SR: Well, we’re probably going to play about five or six of the new songs each night and vary a little bit. But the tracks that we’re looking at playing are “Essence” and “Happiness is the Road,” “Planet Marzipan,” “Asylum Satellite,” “Thunder Fly,” and “Whatever is Wrong With You.” Those are the songs that we’re endeavoring to polish to a certain point where we think we can play them to people.
MPc: With music like this I’m sure it’s got to be an interesting task after the recording to go back and learn how to physically execute all of the parts you created for the album.
SR: Yeah, well, that’s it. It’s a challenge for me since I’m just starting to learn my own parts, especially when there’s so many songs, because they always start to blur together a little bit as your brain gets overloaded. But it’s starting to come together.
MPc: When I was talking with you or one of your bandmates about the previous album, you guys had actually written a lot of material that didn’t make it on the last album. Did much of that end up becoming songs on this record as originally envisioned?
SR: Yeah, it was probably for one of the two albums in terms of the sort of material we’d already got on the shelf. The original thought was just for this to be a single record, but as we started creating, a lot of really great things started happening, and we thought that the album approach was going to be the way to go. And then a lot of the little things seemed to tie together for the Essence album. It made more sense for the second record to be more of a collection of songs, really. It’s good having those two different sides to what we’ve always done, really, the little concept album and the variety that you get from either approach.
MPc: Are you planning to make any changes to your live rig for when you head out on the road this time?
SR: Yeah — anything I’m using that I haven’t used before. [laughs] Some of my gear has toured an awful lot over the last 29 years. And one of my TC 2290s kept on dying on me on the last tour, so I’m using a thing called the Gig Rig, which is a pedal switching system. It’s a floor switching system that’s got 10 separate returns, I think 12 presets, and assignable outputs — assignable pre and post gain. Lots of clever stuff. And it’s got all sorts of micro-switches, so it’s very easy to program and to see what’s happening. And it sounds phenomenally clean. It’s designed by an Australian guitarist who lives in the UK. And all of the top UK session guys are using them now. The web site is www.thegigrig.com.
MPc: So what are you going to use to replace your 2290 for your delays?
SR: Well, in effect I’ve got two completely different systems. I’ve got the system that goes into the JC-120, which I where I use delay, chorus, different sorts of modulations, into the distortion, into the JC. Then I’ve got my other set-up, which has got another 2290, my Lexicon unit, and various other things — that side is fine. But for the delays, I’m using the Gig Rig for the JC set-up now and the DS-1… It’s one of the Eventide pedals.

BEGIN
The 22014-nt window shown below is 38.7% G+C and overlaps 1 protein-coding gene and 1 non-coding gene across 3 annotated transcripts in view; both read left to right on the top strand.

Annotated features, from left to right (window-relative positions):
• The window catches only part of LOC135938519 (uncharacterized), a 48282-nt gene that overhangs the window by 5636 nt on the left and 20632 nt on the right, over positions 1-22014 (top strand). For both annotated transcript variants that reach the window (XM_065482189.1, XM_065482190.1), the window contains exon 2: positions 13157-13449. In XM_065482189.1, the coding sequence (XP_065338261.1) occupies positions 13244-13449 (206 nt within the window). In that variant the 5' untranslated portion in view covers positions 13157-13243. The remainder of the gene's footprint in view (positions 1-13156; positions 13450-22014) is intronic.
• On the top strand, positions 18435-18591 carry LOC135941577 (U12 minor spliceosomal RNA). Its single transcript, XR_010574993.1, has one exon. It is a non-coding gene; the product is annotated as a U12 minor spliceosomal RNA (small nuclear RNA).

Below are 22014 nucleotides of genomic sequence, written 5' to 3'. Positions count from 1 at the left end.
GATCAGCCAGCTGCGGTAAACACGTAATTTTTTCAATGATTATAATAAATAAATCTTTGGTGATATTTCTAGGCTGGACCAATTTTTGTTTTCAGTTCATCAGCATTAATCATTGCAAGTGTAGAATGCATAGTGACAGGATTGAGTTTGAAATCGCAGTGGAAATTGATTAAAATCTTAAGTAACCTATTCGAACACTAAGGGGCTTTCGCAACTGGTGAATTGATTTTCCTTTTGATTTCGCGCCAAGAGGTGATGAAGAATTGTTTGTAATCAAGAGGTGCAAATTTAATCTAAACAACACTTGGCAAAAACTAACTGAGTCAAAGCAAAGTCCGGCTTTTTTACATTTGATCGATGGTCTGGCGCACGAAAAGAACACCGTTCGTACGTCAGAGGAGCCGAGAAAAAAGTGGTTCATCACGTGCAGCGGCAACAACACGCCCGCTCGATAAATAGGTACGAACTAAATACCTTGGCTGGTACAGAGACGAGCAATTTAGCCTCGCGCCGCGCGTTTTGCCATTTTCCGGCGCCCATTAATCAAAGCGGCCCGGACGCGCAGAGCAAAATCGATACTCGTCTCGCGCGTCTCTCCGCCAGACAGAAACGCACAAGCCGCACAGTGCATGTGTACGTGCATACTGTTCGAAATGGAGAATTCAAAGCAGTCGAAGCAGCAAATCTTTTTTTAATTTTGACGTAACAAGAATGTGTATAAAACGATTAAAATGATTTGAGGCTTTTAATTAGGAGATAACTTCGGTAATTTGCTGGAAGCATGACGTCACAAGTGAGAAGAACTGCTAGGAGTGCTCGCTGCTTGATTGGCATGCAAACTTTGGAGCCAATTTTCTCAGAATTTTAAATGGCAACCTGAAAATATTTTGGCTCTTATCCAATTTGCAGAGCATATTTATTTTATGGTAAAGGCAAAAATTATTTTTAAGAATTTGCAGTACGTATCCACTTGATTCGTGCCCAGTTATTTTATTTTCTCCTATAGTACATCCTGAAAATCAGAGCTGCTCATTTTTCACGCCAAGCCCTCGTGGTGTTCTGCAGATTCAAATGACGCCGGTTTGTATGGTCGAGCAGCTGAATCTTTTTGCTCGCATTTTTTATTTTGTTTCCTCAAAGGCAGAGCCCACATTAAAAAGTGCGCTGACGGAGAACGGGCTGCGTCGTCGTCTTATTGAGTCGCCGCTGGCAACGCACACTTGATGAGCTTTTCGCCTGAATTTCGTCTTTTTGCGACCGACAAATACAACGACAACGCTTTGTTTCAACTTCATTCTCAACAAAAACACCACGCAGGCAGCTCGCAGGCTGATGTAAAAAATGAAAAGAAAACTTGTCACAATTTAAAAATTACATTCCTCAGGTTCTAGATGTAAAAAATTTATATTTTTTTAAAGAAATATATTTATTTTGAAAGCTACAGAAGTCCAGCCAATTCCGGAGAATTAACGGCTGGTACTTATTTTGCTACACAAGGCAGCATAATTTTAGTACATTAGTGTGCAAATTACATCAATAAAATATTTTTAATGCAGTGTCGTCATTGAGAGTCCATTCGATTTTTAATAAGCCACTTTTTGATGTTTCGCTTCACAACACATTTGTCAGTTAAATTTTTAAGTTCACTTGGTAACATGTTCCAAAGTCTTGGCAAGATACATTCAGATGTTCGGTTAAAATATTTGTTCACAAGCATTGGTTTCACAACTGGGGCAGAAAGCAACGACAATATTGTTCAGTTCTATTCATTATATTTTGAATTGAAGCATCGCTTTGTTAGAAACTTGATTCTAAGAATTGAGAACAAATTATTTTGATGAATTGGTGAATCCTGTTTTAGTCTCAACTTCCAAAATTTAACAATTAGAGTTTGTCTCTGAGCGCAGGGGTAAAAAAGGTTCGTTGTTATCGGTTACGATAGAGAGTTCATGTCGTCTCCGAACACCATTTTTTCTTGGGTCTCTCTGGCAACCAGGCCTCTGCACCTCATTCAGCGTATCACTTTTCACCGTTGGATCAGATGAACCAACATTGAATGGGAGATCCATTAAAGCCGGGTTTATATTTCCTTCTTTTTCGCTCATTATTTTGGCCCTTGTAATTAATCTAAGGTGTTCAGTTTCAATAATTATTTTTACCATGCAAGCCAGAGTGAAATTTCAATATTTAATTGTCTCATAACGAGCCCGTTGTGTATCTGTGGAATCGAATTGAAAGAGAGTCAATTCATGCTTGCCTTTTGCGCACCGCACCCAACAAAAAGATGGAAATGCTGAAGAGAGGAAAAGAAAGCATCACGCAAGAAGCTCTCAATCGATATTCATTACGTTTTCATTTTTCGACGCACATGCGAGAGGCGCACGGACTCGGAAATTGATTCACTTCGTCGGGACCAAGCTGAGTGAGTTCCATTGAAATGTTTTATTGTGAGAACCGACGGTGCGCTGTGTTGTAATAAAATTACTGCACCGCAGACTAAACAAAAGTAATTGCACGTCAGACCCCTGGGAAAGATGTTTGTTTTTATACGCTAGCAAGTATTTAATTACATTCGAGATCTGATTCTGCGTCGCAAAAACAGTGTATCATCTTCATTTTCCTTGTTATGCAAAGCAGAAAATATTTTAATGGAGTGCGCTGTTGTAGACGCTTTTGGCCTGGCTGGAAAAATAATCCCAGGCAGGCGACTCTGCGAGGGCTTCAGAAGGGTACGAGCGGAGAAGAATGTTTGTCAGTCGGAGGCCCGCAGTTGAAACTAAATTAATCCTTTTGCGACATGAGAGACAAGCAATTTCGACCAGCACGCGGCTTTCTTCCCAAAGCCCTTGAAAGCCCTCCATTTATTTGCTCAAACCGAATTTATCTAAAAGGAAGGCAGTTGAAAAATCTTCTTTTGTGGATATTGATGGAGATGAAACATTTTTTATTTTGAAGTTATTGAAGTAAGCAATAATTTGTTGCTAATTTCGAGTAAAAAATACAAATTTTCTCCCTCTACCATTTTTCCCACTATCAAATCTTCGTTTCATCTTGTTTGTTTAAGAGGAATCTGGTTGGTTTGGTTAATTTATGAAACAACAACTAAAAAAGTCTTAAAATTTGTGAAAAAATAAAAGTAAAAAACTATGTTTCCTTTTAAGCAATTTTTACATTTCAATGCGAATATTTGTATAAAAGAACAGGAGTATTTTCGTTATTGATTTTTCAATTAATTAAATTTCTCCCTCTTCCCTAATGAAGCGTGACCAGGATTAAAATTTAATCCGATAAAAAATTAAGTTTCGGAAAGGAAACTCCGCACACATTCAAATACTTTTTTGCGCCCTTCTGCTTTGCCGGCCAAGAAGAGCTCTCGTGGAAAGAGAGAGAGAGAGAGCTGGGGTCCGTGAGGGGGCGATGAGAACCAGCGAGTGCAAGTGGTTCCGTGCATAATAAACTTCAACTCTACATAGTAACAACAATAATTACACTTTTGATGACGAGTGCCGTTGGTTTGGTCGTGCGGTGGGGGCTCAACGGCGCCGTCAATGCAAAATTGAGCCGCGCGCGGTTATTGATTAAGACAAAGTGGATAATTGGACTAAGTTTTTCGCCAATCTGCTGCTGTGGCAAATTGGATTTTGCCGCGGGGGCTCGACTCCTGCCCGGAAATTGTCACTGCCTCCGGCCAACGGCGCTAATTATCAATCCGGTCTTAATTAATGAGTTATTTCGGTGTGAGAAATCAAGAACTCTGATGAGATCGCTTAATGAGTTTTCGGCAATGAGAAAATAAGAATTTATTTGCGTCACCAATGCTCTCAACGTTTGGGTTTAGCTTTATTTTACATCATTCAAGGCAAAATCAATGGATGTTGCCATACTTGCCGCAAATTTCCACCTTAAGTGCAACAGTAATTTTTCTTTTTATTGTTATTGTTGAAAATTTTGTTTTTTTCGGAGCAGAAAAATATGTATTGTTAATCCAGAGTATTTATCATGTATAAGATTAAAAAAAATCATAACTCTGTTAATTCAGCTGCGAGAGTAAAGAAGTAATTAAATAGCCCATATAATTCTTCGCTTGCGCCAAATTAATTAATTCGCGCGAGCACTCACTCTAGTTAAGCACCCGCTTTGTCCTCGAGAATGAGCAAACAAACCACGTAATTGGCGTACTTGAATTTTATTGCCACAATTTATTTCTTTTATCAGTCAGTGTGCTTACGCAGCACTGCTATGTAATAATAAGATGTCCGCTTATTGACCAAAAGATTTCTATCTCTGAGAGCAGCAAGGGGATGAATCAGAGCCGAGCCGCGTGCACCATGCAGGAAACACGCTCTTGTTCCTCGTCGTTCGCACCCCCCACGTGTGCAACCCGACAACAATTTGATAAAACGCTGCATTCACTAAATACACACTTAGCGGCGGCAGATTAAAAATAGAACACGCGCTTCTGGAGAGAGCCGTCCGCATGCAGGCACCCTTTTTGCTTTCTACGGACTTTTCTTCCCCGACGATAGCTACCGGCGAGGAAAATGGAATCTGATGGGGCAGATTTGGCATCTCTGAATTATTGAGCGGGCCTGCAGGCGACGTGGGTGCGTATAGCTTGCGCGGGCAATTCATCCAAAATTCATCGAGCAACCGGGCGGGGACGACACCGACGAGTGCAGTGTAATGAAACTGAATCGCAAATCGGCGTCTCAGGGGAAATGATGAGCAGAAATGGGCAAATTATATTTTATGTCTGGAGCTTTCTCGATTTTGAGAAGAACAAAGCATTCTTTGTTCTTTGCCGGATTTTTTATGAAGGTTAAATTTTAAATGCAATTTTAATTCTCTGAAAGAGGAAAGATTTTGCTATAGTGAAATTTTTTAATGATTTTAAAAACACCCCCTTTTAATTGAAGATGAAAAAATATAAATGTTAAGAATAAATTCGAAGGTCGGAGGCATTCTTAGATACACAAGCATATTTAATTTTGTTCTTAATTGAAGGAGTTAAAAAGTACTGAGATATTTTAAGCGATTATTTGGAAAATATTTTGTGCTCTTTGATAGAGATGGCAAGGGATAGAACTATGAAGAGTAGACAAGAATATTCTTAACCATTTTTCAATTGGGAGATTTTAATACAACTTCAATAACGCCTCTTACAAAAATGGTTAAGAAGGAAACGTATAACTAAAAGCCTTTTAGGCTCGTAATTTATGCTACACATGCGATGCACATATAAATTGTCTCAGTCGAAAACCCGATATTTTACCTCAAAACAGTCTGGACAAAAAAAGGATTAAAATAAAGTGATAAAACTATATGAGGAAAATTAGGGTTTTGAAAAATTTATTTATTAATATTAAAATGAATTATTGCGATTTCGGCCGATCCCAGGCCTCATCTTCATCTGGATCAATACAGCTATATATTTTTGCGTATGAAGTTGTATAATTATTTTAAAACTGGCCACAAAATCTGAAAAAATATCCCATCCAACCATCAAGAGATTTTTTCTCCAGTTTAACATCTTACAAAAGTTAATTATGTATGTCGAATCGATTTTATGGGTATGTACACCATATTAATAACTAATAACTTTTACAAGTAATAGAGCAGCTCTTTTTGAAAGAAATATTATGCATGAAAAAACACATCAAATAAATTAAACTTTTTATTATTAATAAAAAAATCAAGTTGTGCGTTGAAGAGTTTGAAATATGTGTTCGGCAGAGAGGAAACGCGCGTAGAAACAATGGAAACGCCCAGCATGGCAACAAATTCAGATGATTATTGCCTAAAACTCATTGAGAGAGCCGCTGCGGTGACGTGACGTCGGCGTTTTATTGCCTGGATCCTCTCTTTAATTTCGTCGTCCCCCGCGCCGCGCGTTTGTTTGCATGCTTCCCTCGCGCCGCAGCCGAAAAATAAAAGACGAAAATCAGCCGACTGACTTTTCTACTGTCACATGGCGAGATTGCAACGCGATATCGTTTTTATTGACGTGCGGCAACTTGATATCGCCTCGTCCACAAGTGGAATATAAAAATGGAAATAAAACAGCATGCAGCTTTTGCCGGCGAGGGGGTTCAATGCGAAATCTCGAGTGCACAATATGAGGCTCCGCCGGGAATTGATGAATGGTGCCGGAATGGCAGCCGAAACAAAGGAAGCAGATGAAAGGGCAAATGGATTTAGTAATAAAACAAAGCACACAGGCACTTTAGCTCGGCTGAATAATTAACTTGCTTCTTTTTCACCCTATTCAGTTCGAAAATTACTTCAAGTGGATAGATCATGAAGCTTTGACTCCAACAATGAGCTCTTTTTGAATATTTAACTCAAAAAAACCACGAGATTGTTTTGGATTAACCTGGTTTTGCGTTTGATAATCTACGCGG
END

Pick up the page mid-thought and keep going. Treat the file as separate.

MPc: Oh, the new TimeFactor? How do you like that?
SR: Oh. [laughs]
MPc: I sense it’s a mixed bag.
SR: Yeah, I think it’s probably got a lot of potential. I find the way it’s laid out, the operating system, comes across as being designed by a buffoon and not a musician, really, compared to the old set-up that I have for some of the acoustic shows we do. I’ve got one of the Boss delays with the full memories [BOSS DD-20], which is ... I mean, maybe it might not be quite as good? I think there’s not much in it. But it’s so much easier to use.
The Eventide is just lots of multifunction button presses, and it’s almost like there is too much functionality in there for a stomp box. And, yeah, it would really... you’d have to know your way around it before you kind of want to get into editing it in a live situation. [laughs] So I’ve got mixed feelings about it. I think it’s probably got a lot of potential, but I’m just frustrated that they couldn’t make it a little bit more sort of ergonomic and just easier to use in a live context.
MPc: Do you figure out all of your rig hook-ups? Or do you have a tech that works on that with you?
SR: No, I pretty much do that, really. I’ve kind of changed things over the years. But the Gig Rig has been used a lot in one of my other set-ups in my home studio, so I kind of got used to that. And then it’s just hard when you try different ways of incorporating it in the existing touring rig to give me some of the maximum flexibility.
I’ve tried so many different sort of switching systems, and there are various ones. You know what, the TC 2290, although it didn’t have assignable outputs, is still to me the best effect controller ever made in terms of sound quality, ease of use, flexibility. It’s just a shame that they didn’t make a “Mark-2” version of that really for me instead of the G-system.